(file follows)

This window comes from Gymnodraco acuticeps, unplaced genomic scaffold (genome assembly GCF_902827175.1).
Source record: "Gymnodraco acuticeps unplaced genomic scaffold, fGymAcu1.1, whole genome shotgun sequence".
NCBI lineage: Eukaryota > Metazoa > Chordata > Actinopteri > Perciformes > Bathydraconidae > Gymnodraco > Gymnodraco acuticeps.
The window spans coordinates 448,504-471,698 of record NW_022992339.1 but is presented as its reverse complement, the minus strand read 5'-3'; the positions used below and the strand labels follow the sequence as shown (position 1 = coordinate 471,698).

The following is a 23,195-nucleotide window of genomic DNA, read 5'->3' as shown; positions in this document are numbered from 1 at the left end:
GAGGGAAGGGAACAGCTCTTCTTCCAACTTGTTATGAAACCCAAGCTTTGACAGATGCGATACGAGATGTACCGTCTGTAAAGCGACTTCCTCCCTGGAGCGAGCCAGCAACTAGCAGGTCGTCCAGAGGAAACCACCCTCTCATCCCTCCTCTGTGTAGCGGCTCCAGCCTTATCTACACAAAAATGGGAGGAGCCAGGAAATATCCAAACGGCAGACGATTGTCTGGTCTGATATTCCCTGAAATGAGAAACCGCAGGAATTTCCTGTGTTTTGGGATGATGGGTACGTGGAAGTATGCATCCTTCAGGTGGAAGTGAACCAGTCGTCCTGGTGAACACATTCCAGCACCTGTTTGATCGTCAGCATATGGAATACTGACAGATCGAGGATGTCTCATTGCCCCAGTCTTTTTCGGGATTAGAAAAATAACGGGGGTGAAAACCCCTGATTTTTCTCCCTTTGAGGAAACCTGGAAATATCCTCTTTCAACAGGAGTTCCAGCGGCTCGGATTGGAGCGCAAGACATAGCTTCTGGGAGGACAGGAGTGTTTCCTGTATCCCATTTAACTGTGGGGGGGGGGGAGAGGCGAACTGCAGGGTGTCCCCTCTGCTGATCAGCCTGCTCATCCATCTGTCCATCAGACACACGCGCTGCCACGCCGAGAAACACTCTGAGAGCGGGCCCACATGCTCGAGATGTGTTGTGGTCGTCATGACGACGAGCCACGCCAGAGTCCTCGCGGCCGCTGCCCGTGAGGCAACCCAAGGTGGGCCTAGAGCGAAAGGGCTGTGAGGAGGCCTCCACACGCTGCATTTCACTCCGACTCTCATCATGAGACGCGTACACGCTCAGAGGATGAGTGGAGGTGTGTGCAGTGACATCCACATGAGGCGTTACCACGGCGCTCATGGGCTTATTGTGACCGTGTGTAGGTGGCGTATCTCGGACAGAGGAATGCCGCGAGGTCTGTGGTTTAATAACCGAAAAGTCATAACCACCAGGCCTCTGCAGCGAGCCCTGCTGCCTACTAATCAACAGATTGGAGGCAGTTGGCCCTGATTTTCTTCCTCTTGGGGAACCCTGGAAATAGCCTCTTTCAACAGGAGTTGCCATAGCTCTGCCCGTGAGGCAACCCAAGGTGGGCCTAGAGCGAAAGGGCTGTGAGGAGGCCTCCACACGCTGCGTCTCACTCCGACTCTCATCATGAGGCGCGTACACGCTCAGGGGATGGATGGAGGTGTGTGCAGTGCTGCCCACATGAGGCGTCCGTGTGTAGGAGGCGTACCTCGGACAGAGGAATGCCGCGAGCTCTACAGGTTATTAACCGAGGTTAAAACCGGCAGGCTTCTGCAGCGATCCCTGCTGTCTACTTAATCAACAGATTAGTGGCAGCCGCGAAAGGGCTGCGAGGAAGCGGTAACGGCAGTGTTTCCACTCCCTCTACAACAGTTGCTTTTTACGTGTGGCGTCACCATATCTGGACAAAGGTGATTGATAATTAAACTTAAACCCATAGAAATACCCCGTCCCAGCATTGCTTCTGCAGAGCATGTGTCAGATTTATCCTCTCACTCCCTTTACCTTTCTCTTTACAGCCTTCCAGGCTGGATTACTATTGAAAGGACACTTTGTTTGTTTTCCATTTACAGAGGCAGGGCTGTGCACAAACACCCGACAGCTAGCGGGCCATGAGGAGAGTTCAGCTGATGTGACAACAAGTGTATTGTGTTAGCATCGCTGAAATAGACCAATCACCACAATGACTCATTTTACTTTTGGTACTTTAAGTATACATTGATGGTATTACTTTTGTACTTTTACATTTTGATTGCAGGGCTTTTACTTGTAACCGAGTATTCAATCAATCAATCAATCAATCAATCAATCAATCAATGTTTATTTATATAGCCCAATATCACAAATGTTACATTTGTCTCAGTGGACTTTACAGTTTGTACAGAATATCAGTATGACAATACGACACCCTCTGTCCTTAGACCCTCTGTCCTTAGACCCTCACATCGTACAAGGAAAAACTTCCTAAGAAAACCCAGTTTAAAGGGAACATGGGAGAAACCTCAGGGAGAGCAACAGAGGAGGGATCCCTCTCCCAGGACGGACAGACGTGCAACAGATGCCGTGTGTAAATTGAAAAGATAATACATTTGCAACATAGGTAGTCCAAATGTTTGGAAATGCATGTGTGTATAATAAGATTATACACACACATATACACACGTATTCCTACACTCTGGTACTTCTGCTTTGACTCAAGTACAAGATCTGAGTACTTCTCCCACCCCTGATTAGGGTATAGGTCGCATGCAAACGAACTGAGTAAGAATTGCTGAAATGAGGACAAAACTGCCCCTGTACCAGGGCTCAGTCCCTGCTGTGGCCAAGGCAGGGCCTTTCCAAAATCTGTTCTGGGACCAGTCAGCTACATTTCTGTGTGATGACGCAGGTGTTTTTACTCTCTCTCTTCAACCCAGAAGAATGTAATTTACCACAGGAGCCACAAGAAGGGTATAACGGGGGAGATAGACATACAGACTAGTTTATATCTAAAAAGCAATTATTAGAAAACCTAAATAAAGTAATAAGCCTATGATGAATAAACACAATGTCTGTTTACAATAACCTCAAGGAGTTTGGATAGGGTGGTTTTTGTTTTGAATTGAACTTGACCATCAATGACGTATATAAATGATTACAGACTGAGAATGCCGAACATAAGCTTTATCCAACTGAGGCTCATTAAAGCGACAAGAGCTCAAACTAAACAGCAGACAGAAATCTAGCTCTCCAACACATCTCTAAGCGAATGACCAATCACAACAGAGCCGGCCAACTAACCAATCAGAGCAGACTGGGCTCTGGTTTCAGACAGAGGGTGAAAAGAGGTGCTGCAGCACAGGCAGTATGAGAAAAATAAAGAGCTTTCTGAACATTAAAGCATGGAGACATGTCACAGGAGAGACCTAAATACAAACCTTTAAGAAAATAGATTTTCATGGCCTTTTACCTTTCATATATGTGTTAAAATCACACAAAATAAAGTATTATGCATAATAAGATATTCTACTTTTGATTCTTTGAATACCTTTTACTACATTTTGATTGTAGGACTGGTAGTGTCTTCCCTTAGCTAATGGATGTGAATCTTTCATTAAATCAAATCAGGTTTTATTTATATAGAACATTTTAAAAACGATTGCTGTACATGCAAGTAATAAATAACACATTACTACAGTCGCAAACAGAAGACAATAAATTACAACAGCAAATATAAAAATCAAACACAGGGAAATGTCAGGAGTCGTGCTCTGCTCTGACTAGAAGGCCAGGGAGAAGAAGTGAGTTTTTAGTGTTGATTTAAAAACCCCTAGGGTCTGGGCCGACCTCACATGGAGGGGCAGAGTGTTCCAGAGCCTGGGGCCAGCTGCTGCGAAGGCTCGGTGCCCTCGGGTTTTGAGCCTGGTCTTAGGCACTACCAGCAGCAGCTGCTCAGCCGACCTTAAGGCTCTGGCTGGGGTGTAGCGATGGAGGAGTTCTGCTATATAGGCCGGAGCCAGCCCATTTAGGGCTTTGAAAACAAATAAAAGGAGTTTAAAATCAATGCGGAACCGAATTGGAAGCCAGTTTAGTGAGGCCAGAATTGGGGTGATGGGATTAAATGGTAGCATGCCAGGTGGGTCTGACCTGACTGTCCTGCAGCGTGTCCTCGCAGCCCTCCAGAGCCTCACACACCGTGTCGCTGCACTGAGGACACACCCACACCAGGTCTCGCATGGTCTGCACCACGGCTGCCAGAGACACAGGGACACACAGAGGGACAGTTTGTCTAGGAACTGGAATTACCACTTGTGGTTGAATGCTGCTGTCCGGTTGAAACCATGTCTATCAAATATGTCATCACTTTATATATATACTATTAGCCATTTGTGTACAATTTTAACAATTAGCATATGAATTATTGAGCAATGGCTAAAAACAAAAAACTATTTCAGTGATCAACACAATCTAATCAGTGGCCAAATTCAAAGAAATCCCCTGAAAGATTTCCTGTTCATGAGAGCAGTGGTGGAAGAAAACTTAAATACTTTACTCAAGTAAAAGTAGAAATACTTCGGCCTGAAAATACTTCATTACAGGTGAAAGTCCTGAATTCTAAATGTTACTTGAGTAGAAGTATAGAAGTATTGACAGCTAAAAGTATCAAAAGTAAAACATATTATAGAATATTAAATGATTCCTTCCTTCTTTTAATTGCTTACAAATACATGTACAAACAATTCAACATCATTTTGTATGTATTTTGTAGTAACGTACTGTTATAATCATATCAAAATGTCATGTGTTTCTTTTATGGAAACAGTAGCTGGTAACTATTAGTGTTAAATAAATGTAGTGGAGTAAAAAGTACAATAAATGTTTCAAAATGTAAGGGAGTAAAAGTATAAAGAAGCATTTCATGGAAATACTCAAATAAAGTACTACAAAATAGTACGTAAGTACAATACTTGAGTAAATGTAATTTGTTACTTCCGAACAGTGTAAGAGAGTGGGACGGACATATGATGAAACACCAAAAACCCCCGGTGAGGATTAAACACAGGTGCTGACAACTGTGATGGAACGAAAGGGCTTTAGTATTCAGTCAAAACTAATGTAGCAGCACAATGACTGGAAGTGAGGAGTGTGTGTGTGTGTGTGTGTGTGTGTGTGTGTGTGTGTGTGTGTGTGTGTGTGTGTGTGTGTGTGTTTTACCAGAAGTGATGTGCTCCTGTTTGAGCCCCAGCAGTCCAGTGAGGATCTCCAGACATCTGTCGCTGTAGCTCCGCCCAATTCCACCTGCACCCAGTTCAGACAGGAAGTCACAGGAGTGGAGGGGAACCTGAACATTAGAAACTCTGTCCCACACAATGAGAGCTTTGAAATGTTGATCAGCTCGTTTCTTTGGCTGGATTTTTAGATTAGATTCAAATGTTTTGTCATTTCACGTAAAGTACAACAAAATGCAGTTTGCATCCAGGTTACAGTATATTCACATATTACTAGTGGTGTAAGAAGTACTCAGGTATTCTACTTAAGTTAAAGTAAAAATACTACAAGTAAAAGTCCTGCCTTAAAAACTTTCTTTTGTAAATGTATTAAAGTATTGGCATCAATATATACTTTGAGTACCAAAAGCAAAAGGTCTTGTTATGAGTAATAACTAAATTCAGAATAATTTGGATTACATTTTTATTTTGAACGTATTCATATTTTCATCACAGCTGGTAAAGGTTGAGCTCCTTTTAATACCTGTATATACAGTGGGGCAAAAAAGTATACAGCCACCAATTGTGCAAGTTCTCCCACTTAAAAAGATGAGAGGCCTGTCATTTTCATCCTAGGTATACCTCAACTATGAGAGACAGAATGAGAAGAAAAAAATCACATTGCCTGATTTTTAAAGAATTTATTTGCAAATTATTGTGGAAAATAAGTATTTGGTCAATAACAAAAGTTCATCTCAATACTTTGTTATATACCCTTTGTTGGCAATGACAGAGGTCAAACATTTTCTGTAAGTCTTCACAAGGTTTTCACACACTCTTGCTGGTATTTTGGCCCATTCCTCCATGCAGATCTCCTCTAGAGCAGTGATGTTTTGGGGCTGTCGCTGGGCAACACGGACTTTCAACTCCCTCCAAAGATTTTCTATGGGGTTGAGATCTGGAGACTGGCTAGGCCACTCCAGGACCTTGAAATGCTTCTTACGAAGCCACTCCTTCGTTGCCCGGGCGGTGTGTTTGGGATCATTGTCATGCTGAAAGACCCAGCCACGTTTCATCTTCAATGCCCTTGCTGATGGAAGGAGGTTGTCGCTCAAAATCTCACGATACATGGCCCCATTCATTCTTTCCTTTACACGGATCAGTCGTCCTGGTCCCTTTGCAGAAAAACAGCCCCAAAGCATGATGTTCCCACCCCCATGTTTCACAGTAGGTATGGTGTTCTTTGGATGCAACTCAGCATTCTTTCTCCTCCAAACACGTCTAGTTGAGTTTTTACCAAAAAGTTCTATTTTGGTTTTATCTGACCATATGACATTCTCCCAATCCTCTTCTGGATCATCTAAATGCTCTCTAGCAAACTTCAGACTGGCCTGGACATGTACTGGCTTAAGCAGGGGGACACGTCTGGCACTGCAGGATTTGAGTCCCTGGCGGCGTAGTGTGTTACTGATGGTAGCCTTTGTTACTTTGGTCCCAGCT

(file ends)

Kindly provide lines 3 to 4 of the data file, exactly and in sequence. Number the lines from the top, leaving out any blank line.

NCBI lineage: Eukaryota > Metazoa > Chordata > Actinopteri > Perciformes > Bathydraconidae > Gymnodraco > Gymnodraco acuticeps.
The window spans coordinates 448,504-471,698 of record NW_022992339.1 but is presented as its reverse complement, the minus strand read 5'-3'; the positions used below and the strand labels follow the sequence as shown (position 1 = coordinate 471,698).